If I had an ironclad will I probably could have done it. I have runner friends who run while sick, while injured, and during blizzards. When the sidewalks aren’t clear they run in the road, or chug out the miles on a treadmill. And that’s great! But I think I’ve learned that that’s not me, especially lately. I love coziness, and safety, and lack of injury. 

Running these days is what keeps me sane as the Bairn embraces the madness of toddlerhood, and my sanity can’t afford injury! So when the top of my foot started giving me grief, and when my right hip started protesting, I reeled it in. I iced, I rested. I avoided slippery slush as well as the treadmill that makes my knees unhappy. 

Through it all there was a little voice in the back of my head that said “you ran the Worcester Half, with its hills and heat, while pregnant, having only ran 5ish miles in training. You can do this!” But there was also a louder voice that said “Sure, but had you injured yourself then you would have had months to recover anyway. You need running now. Plus… do you really want to slog through a half if you’re not feeling it?”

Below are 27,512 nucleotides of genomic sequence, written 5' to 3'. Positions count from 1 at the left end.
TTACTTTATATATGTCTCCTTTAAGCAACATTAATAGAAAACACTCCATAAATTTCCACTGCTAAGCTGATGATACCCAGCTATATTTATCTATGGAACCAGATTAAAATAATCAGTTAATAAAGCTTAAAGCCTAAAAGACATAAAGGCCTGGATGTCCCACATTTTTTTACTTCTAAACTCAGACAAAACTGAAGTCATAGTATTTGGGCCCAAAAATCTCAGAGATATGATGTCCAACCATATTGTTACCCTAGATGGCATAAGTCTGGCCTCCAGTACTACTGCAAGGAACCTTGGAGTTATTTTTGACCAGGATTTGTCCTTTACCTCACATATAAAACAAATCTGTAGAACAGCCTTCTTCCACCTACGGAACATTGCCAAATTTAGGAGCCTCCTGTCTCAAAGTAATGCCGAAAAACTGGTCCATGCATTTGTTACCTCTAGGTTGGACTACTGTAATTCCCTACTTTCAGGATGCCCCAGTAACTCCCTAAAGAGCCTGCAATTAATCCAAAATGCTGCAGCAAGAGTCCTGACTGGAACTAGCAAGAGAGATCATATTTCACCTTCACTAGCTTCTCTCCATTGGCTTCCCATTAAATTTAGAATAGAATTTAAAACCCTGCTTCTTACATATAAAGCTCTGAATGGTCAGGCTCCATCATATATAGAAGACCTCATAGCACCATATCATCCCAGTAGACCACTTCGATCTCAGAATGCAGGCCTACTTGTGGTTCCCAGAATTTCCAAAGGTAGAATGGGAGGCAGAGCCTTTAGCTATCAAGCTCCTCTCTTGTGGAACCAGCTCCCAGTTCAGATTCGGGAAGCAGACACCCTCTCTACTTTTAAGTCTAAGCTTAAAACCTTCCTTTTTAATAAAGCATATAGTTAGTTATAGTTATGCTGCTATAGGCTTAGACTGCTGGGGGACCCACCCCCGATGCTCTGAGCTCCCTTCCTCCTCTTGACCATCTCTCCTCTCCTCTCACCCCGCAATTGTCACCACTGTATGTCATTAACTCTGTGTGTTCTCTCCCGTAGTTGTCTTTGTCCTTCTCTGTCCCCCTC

I listened to the louder voice. I emailed the race director and asked if I could drop down to the 5k distance. I figured we could still have our Western Mass vacation, and I could still run, but the shorter distance would make for a happier time for all involved… especially when I saw the forecast of upper-20s and freezing rain for race day!


It ended up being the right decision. I ran a faster 5k than I expected, I felt strong, I didn’t get injured, and Drew and the Bairn didn’t need to kill time for 2.5+ hours in gross weather. And we still had a fun weekend!